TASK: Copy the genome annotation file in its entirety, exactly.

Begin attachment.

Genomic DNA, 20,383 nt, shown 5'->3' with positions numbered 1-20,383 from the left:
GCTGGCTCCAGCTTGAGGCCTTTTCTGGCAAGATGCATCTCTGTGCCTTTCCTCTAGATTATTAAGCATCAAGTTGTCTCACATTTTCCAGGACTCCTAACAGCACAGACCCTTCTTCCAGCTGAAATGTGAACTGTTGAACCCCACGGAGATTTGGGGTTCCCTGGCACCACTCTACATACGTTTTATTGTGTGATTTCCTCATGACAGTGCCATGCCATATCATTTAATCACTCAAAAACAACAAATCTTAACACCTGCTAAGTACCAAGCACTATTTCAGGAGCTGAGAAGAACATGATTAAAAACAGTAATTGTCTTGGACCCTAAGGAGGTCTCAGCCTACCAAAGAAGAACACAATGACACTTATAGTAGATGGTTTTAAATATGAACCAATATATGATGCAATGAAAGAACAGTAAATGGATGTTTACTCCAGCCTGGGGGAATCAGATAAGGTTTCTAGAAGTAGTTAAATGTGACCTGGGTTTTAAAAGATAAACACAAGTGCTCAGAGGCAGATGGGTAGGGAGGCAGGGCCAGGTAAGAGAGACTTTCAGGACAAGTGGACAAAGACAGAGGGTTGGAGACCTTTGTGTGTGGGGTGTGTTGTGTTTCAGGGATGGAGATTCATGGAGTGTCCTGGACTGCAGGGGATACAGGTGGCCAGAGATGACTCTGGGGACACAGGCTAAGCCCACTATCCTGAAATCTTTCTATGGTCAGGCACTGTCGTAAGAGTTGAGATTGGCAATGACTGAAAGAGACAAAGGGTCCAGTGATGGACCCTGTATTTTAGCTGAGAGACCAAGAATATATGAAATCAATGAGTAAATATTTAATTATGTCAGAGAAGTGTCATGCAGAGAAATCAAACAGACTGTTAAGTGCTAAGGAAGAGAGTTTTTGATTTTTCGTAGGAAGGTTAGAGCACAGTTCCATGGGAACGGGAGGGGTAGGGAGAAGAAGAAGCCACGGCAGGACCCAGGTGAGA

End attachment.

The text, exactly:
Genomic DNA, 20,383 nt, shown 5'->3' with positions numbered 1-20,383 from the left:
GCTGGCTCCAGCTTGAGGCCTTTTCTGGCAAGATGCATCTCTGTGCCTTTCCTCTAGATTATTAAGCATCAAGTTGTCTCACATTTTCCAGGACTCCTAACAGCACAGACCCTTCTTCCAGCTGAAATGTGAACTGTTGAACCCCACGGAGATTTGGGGTTCCCTGGCACCACTCTACATACGTTTTATTGTGTGATTTCCTCATGACAGTGCCATGCCATATCATTTAATCACTCAAAAACAACAAATCTTAACACCTGCTAAGTACCAAGCACTATTTCAGGAGCTGAGAAGAACATGATTAAAAACAGTAATTGTCTTGGACCCTAAGGAGGTCTCAGCCTACCAAAGAAGAACACAATGACACTTATAGTAGATGGTTTTAAATATGAACCAATATATGATGCAATGAAAGAACAGTAAATGGATGTTTACTCCAGCCTGGGGGAATCAGATAAGGTTTCTAGAAGTAGTTAAATGTGACCTGGGTTTTAAAAGATAAACACAAGTGCTCAGAGGCAGATGGGTAGGGAGGCAGGGCCAGGTAAGAGAGACTTTCAGGACAAGTGGACAAAGACAGAGGGTTGGAGACCTTTGTGTGTGGGGTGTGTTGTGTTTCAGGGATGGAGATTCATGGAGTGTCCTGGACTGCAGGGGATACAGGTGGCCAGAGATGACTCTGGGGACACAGGCTAAGCCCACTATCCTGAAATCTTTCTATGGTCAGGCACTGTCGTAAGAGTTGAGATTGGCAATGACTGAAAGAGACAAAGGGTCCAGTGATGGACCCTGTATTTTAGCTGAGAGACCAAGAATATATGAAATCAATGAGTAAATATTTAATTATGTCAGAGAAGTGTCATGCAGAGAAATCAAACAGACTGTTAAGTGCTAAGGAAGAGAGTTTTTGATTTTTCGTAGGAAGGTTAGAGCACAGTTCCATGGGAACGGGAGGGGTAGGGAGAAGAAGAAGCCACGGCAGGACCCAGGTGAGA